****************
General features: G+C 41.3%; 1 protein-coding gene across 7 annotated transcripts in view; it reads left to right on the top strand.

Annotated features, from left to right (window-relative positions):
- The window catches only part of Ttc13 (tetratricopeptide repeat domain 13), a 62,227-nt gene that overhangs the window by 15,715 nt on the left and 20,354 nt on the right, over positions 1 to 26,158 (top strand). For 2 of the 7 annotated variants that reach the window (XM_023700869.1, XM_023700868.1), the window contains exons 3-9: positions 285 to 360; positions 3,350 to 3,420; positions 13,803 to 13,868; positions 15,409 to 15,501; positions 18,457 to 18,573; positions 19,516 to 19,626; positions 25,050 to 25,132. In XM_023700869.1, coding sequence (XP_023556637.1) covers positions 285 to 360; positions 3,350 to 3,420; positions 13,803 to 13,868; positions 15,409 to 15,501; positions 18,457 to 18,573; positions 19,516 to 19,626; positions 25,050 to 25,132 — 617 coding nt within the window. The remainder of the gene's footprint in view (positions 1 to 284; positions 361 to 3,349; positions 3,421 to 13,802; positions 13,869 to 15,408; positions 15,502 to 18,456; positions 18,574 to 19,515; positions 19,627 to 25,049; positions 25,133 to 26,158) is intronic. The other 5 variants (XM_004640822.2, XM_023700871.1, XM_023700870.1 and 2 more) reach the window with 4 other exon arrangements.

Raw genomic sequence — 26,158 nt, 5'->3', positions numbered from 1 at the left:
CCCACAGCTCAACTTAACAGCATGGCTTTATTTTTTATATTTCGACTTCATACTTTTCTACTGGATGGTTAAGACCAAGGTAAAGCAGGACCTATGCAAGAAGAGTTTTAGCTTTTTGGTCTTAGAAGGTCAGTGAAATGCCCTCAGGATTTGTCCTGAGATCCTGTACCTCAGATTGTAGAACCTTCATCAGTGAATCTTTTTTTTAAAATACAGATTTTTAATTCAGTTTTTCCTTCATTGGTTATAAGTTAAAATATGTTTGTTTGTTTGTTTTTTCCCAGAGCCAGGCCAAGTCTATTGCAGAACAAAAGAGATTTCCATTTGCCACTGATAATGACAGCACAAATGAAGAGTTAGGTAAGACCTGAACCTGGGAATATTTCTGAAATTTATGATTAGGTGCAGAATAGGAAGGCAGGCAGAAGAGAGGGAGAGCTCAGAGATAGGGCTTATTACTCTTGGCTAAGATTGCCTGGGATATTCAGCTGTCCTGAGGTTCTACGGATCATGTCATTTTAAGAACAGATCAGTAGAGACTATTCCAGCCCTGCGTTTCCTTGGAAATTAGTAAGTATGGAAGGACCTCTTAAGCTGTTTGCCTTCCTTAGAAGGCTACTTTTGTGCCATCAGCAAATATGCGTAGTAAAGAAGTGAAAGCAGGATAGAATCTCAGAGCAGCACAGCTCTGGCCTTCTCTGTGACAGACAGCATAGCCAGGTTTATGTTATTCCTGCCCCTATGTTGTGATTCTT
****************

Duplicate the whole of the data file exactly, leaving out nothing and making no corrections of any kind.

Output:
General features: G+C 41.3%; 1 protein-coding gene across 7 annotated transcripts in view; it reads left to right on the top strand.

Annotated features, from left to right (window-relative positions):
- The window catches only part of Ttc13 (tetratricopeptide repeat domain 13), a 62,227-nt gene that overhangs the window by 15,715 nt on the left and 20,354 nt on the right, over positions 1 to 26,158 (top strand). For 2 of the 7 annotated variants that reach the window (XM_023700869.1, XM_023700868.1), the window contains exons 3-9: positions 285 to 360; positions 3,350 to 3,420; positions 13,803 to 13,868; positions 15,409 to 15,501; positions 18,457 to 18,573; positions 19,516 to 19,626; positions 25,050 to 25,132. In XM_023700869.1, coding sequence (XP_023556637.1) covers positions 285 to 360; positions 3,350 to 3,420; positions 13,803 to 13,868; positions 15,409 to 15,501; positions 18,457 to 18,573; positions 19,516 to 19,626; positions 25,050 to 25,132 — 617 coding nt within the window. The remainder of the gene's footprint in view (positions 1 to 284; positions 361 to 3,349; positions 3,421 to 13,802; positions 13,869 to 15,408; positions 15,502 to 18,456; positions 18,574 to 19,515; positions 19,627 to 25,049; positions 25,133 to 26,158) is intronic. The other 5 variants (XM_004640822.2, XM_023700871.1, XM_023700870.1 and 2 more) reach the window with 4 other exon arrangements.

Raw genomic sequence — 26,158 nt, 5'->3', positions numbered from 1 at the left:
CCCACAGCTCAACTTAACAGCATGGCTTTATTTTTTATATTTCGACTTCATACTTTTCTACTGGATGGTTAAGACCAAGGTAAAGCAGGACCTATGCAAGAAGAGTTTTAGCTTTTTGGTCTTAGAAGGTCAGTGAAATGCCCTCAGGATTTGTCCTGAGATCCTGTACCTCAGATTGTAGAACCTTCATCAGTGAATCTTTTTTTTAAAATACAGATTTTTAATTCAGTTTTTCCTTCATTGGTTATAAGTTAAAATATGTTTGTTTGTTTGTTTTTTCCCAGAGCCAGGCCAAGTCTATTGCAGAACAAAAGAGATTTCCATTTGCCACTGATAATGACAGCACAAATGAAGAGTTAGGTAAGACCTGAACCTGGGAATATTTCTGAAATTTATGATTAGGTGCAGAATAGGAAGGCAGGCAGAAGAGAGGGAGAGCTCAGAGATAGGGCTTATTACTCTTGGCTAAGATTGCCTGGGATATTCAGCTGTCCTGAGGTTCTACGGATCATGTCATTTTAAGAACAGATCAGTAGAGACTATTCCAGCCCTGCGTTTCCTTGGAAATTAGTAAGTATGGAAGGACCTCTTAAGCTGTTTGCCTTCCTTAGAAGGCTACTTTTGTGCCATCAGCAAATATGCGTAGTAAAGAAGTGAAAGCAGGATAGAATCTCAGAGCAGCACAGCTCTGGCCTTCTCTGTGACAGACAGCATAGCCAGGTTTATGTTATTCCTGCCCCTATGTTGTGATTCTT